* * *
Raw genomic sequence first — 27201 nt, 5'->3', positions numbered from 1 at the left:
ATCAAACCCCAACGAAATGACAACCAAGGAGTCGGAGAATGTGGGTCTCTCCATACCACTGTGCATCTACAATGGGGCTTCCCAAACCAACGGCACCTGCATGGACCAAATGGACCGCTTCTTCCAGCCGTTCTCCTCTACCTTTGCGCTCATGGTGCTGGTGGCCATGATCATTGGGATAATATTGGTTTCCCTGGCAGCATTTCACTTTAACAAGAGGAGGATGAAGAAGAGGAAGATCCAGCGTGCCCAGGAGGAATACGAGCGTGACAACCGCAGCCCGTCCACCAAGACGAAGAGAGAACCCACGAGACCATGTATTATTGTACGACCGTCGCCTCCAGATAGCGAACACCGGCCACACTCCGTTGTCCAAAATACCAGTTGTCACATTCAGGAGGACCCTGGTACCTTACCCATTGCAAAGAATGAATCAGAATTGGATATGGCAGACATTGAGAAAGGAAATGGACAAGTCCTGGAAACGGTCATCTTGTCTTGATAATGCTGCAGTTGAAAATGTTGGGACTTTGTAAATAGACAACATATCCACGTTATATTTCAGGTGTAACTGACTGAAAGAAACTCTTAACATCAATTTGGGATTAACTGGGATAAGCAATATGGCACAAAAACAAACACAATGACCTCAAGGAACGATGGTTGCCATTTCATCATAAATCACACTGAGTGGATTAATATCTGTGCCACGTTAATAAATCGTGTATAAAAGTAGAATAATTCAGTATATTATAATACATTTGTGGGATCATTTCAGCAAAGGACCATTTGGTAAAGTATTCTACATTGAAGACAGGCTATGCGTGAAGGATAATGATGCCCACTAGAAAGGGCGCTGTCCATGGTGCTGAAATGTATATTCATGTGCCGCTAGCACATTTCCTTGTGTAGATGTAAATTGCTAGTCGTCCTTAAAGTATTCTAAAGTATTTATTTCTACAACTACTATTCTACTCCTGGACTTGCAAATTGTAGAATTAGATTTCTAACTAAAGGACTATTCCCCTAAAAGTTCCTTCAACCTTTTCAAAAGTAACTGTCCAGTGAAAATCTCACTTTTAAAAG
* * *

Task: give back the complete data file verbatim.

Raw genomic sequence first — 27201 nt, 5'->3', positions numbered from 1 at the left:
ATCAAACCCCAACGAAATGACAACCAAGGAGTCGGAGAATGTGGGTCTCTCCATACCACTGTGCATCTACAATGGGGCTTCCCAAACCAACGGCACCTGCATGGACCAAATGGACCGCTTCTTCCAGCCGTTCTCCTCTACCTTTGCGCTCATGGTGCTGGTGGCCATGATCATTGGGATAATATTGGTTTCCCTGGCAGCATTTCACTTTAACAAGAGGAGGATGAAGAAGAGGAAGATCCAGCGTGCCCAGGAGGAATACGAGCGTGACAACCGCAGCCCGTCCACCAAGACGAAGAGAGAACCCACGAGACCATGTATTATTGTACGACCGTCGCCTCCAGATAGCGAACACCGGCCACACTCCGTTGTCCAAAATACCAGTTGTCACATTCAGGAGGACCCTGGTACCTTACCCATTGCAAAGAATGAATCAGAATTGGATATGGCAGACATTGAGAAAGGAAATGGACAAGTCCTGGAAACGGTCATCTTGTCTTGATAATGCTGCAGTTGAAAATGTTGGGACTTTGTAAATAGACAACATATCCACGTTATATTTCAGGTGTAACTGACTGAAAGAAACTCTTAACATCAATTTGGGATTAACTGGGATAAGCAATATGGCACAAAAACAAACACAATGACCTCAAGGAACGATGGTTGCCATTTCATCATAAATCACACTGAGTGGATTAATATCTGTGCCACGTTAATAAATCGTGTATAAAAGTAGAATAATTCAGTATATTATAATACATTTGTGGGATCATTTCAGCAAAGGACCATTTGGTAAAGTATTCTACATTGAAGACAGGCTATGCGTGAAGGATAATGATGCCCACTAGAAAGGGCGCTGTCCATGGTGCTGAAATGTATATTCATGTGCCGCTAGCACATTTCCTTGTGTAGATGTAAATTGCTAGTCGTCCTTAAAGTATTCTAAAGTATTTATTTCTACAACTACTATTCTACTCCTGGACTTGCAAATTGTAGAATTAGATTTCTAACTAAAGGACTATTCCCCTAAAAGTTCCTTCAACCTTTTCAAAAGTAACTGTCCAGTGAAAATCTCACTTTTAAAAG